Why 20 is Not the New 30
Must watch video about NOT teaching people that it’s ok to take life for granted – particularly the young. Too many people are throwing away their lives taking the advice of parents, teachers, authority figures and friends who would rather take the comfortable way of not challenging others and themselves to be the best version of themselves instead of the just the most comfortable version of themselves.
Don’t blow your “developmental sweet spot”.
I like what Meg Jay says: “This is not my opinion. These are the facts. We know that 80 percent of life’s most defining moments take place by age 35. That means that eight out of 10 of the decisions and experiences and “Aha!” moments that make your life what it is will have happened by your mid-30s. People who are over 40, don’t panic. This crowd is going to be fine, I think. We know that the first 10 years of a career has an exponential impact on how much money you’re going to earn. We know that more than half of Americans are married or are living with or dating their future partner by 30. We know that the brain caps off its second and last growth spurt in your 20s as it rewires itself for adulthood, which means that whatever it is you want to change about yourself, now is the time to change it. We know that personality changes more during your 20s than at any other time in life, and we know that female fertility peaks at age 28, and things get tricky after age 35. So your 20s are the time to educate yourself about your body and your options.”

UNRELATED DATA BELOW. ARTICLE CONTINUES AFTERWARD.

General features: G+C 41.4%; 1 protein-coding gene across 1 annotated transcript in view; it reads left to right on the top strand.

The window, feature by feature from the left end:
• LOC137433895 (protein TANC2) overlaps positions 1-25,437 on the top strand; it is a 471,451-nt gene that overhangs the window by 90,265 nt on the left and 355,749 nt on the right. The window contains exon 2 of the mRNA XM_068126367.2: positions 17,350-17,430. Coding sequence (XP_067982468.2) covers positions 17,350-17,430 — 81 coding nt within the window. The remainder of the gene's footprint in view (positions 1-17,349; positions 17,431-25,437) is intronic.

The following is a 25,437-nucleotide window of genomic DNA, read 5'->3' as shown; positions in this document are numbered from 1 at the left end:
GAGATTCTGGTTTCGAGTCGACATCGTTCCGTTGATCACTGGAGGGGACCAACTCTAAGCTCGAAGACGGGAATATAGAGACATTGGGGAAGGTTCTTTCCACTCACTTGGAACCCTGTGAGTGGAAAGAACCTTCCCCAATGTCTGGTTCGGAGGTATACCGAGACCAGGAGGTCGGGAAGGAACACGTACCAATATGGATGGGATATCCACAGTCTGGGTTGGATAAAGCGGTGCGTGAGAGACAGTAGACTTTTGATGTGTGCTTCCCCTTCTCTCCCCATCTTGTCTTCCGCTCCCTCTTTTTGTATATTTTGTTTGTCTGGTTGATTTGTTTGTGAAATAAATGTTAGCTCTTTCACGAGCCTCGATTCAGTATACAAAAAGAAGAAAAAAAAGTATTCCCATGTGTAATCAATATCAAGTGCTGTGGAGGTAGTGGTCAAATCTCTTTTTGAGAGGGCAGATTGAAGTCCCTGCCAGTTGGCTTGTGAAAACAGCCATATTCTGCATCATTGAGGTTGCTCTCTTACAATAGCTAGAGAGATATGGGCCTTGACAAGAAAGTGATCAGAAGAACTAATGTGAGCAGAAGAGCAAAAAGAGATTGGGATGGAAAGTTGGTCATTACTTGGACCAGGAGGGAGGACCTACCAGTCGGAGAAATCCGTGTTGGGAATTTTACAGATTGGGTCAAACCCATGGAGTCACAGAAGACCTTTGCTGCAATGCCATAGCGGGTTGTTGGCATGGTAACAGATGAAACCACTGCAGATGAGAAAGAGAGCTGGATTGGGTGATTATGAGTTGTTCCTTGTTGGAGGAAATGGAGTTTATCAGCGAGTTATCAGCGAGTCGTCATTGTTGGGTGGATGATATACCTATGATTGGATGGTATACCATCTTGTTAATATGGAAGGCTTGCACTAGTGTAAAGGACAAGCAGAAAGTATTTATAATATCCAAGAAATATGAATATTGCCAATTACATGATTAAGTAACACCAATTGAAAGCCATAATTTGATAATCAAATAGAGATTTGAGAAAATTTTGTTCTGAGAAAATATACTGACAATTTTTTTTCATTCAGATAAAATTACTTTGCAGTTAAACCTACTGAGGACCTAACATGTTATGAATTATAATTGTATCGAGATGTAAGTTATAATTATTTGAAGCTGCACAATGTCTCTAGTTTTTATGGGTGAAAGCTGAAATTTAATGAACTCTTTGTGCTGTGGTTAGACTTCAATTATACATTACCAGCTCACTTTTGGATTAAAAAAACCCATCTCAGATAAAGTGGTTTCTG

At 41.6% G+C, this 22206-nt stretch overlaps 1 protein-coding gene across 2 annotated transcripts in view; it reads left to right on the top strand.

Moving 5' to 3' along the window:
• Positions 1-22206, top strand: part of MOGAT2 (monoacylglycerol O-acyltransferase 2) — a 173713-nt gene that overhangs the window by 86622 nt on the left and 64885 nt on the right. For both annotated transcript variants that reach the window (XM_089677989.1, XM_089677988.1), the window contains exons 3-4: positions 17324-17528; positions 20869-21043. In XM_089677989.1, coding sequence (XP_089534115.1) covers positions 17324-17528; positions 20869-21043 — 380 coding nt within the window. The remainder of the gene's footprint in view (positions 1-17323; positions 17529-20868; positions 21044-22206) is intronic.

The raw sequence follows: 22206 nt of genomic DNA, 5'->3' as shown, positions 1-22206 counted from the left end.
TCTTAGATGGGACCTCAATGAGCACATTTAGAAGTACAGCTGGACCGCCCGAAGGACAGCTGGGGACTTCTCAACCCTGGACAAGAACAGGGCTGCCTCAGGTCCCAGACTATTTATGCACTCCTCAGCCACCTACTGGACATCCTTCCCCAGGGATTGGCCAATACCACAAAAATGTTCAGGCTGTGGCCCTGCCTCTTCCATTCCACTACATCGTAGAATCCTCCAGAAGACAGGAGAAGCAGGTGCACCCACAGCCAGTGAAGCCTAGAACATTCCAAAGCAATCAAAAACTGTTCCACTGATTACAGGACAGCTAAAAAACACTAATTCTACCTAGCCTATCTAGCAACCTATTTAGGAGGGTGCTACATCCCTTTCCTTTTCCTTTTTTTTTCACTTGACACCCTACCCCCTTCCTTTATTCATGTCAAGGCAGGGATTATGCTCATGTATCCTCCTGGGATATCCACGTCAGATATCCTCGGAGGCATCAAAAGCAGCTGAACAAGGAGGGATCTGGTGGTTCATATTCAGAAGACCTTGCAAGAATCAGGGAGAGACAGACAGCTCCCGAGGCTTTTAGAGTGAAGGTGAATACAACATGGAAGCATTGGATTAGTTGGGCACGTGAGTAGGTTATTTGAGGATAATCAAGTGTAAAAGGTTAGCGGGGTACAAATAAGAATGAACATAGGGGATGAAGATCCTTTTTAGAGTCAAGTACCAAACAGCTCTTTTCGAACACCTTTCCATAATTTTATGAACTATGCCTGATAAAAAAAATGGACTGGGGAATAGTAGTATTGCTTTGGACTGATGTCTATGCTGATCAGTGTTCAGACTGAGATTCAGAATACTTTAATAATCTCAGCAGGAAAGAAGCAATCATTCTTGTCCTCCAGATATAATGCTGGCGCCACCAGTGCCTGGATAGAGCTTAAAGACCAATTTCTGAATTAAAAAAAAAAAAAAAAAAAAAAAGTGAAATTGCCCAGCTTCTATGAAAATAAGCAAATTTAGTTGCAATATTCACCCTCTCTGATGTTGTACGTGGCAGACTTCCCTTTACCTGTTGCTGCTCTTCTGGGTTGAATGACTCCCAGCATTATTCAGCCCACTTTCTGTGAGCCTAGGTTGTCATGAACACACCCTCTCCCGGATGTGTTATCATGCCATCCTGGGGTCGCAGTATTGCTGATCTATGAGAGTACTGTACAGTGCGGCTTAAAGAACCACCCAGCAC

Other great bits from the talk:
The post-millennial midlife crisis isn’t buying a red sports car. It’s realizing you can’t have that career you now want. It’s realizing you can’t have that child you now want, or you can’t give your child a sibling. Too many thirtysomethings and fortysomethings look at themselves, and at me, sitting across the room, and say about their 20s, “What was I doing? What was I thinking?”
First, I told Emma to forget about having an identity crisis and get some identity capital. By get identity capital, I mean do something that adds value to who you are. Do something that’s an investment in who you might want to be next. I didn’t know the future of Emma’s career, and no one knows the future of work, but I do know this: Identity capital begets identity capital.
The best time to work on your marriage is before you have one, and that means being as intentional with love as you are with work. Picking your family is about consciously choosing who and what you want rather than just making it work or killing time with whoever happens to be choosing you.
Thirty is not the new 20, so claim your adulthood, get some identity capital, use your weak ties, pick your family. Don’t be defined by what you didn’t know or didn’t do. You’re deciding your life right now.